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Men and women expecting to work longer: Do changing work conditions matter? (Moen et al. 2016)

Absence of conflict of interest.

Citation

Moen, P., Kojola, E., Kelly, E.L., & Karakaya, Y. (2016). Men and women expecting to work longer: Do changing work conditions matter? Work, Aging and Retirement, 2(3), 321-344.

Highlights

  • The study’s objective was to examine the impact of a work flexibility intervention called STAR (Support. Transform. Achieve. Results) on workers’ expectations of retirement age and bridge jobs.
  • The study is a randomized controlled trial that uses surveys of workers before the intervention and five years post-intervention.
  • The study found that receiving STAR was associated with higher expectations of working at age 65 and retiring at age 67 or older.
  • The quality of causal evidence presented in this report is low because, although it was based on a randomized controlled trial, it had unknown attrition and the authors did not ensure that the groups being compared were similar before the intervention. This means we are not confident that the estimated effects are attributable to STAR; other factors are likely to have contributed.

Intervention Examined

STAR (Support. Transform. Achieve. Results.)

Features of the Intervention

STAR is a workplace flexibility intervention that included training sessions to identify ways to increase employees’ control over work time and flexibility; training sessions to educate supervisors on how to support employees’ personal lives; and a reduction of unproductive work, such as unnecessary meetings. It was implemented at a large company in 2009 for randomly selected work groups.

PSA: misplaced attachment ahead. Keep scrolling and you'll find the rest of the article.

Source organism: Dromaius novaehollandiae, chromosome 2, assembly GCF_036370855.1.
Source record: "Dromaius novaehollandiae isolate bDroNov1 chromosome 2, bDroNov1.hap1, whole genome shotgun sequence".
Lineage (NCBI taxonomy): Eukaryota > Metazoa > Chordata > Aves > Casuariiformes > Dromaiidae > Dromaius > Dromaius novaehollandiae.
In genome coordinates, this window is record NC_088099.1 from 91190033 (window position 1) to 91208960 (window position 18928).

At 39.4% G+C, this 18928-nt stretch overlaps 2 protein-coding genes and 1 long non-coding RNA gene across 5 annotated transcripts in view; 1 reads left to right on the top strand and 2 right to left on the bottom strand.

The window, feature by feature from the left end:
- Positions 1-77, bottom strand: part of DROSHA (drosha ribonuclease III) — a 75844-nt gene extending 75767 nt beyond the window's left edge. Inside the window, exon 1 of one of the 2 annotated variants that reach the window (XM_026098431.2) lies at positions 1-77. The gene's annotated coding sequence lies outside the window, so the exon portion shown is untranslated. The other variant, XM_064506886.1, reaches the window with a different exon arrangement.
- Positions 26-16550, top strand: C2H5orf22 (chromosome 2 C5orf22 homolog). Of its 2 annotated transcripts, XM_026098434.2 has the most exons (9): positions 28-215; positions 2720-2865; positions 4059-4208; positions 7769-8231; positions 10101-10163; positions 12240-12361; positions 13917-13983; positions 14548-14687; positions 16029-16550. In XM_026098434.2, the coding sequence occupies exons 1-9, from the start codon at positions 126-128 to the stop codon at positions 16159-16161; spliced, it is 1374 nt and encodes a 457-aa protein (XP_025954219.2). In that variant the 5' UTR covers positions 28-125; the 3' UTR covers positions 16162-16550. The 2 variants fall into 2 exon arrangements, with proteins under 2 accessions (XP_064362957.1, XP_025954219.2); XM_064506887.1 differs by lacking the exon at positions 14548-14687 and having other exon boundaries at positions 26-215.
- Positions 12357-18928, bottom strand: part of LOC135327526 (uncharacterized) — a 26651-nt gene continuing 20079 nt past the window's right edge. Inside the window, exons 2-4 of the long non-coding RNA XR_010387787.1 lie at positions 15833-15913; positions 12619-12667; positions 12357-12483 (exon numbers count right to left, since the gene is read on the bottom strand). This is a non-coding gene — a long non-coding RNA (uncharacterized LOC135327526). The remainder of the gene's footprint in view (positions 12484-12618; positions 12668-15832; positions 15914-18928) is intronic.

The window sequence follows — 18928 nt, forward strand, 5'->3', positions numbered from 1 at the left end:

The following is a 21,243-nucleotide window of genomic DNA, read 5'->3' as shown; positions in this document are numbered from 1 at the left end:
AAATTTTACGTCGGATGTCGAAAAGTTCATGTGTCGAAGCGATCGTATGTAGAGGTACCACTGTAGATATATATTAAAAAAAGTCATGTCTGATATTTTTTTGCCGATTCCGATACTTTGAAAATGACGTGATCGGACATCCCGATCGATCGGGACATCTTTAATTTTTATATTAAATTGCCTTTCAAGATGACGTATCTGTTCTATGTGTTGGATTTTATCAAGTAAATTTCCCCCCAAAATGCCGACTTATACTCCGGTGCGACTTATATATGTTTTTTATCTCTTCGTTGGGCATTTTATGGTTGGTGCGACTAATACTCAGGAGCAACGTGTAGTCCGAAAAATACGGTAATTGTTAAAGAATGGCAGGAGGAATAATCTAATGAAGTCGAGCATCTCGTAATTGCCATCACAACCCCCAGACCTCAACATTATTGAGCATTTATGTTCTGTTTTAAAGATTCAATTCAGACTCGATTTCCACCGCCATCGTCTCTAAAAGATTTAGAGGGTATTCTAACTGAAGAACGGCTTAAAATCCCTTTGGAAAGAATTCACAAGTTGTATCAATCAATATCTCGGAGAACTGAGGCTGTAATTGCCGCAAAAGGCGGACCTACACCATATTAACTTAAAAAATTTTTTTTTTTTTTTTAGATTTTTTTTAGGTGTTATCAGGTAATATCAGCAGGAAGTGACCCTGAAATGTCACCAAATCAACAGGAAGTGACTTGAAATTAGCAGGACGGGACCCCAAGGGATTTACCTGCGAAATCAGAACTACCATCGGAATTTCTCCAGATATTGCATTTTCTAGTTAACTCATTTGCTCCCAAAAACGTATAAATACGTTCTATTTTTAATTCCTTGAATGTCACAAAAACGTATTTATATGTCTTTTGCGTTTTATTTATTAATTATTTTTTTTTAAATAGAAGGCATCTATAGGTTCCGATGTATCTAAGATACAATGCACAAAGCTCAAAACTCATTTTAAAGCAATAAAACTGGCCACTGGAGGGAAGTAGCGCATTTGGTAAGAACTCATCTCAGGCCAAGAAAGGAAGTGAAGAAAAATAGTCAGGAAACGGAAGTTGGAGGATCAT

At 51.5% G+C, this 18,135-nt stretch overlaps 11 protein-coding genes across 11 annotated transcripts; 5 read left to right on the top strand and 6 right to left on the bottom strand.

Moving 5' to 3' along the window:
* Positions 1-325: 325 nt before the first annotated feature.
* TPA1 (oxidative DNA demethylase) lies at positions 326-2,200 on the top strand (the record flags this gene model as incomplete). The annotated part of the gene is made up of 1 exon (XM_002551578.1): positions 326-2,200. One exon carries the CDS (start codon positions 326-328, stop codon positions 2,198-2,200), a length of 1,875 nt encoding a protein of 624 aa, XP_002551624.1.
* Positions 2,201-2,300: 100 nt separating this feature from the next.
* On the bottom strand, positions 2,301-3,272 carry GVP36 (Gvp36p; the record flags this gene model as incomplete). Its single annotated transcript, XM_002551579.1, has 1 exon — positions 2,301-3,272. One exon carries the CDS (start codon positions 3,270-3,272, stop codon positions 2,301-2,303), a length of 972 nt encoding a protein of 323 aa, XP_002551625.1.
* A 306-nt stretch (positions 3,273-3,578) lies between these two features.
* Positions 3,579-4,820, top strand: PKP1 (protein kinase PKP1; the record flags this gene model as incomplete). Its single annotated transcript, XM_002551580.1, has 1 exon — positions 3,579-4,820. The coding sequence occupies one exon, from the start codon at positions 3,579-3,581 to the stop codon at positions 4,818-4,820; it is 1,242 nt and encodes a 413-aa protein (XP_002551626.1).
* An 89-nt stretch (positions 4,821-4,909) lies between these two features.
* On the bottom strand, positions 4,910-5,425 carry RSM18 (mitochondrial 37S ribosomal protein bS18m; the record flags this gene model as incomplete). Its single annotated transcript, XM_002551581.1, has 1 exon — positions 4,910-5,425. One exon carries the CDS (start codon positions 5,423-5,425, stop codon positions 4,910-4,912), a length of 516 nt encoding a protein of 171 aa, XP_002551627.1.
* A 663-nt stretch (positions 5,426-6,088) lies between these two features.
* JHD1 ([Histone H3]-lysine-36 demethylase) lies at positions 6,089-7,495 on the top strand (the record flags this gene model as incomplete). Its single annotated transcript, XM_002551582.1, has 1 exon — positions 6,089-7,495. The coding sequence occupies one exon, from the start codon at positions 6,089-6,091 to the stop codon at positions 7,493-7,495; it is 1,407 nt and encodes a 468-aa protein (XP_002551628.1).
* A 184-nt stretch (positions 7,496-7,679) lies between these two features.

Features of the Study

This study is a randomized controlled trial that examines outcomes for 287 older workers in the IT department based on surveys conducted in 2009 and 2014. The authors used a statistical model to compare the outcomes of treatment and control group members.

Findings

Employment

  • The study found a statistically significant positive relationship between receiving STAR and workers’ expectations of still working at age 65 and retiring from their current company at age 67 or older. The study found no statistically significant relationships between STAR and expectations of bridge employment.

Considerations for Interpreting the Findings

Although the study was a randomized controlled trial, the study does not indicate how many people were treated and only examines people who completed the follow-up survey. In addition, the authors did not account for existing differences between the groups before intervention participation. These existing differences between the groups—and not the intervention—could explain the observed differences in outcomes.

Causal Evidence Rating

The quality of causal evidence presented in this report is low because, although it was based on a randomized controlled trial, it had unknown attrition, and the authors did not ensure that the groups being compared were similar before the intervention. This means we are not confident that the estimated effects are attributable to STAR; other factors are likely to have contributed.

Reviewed by CLEAR

September 2019

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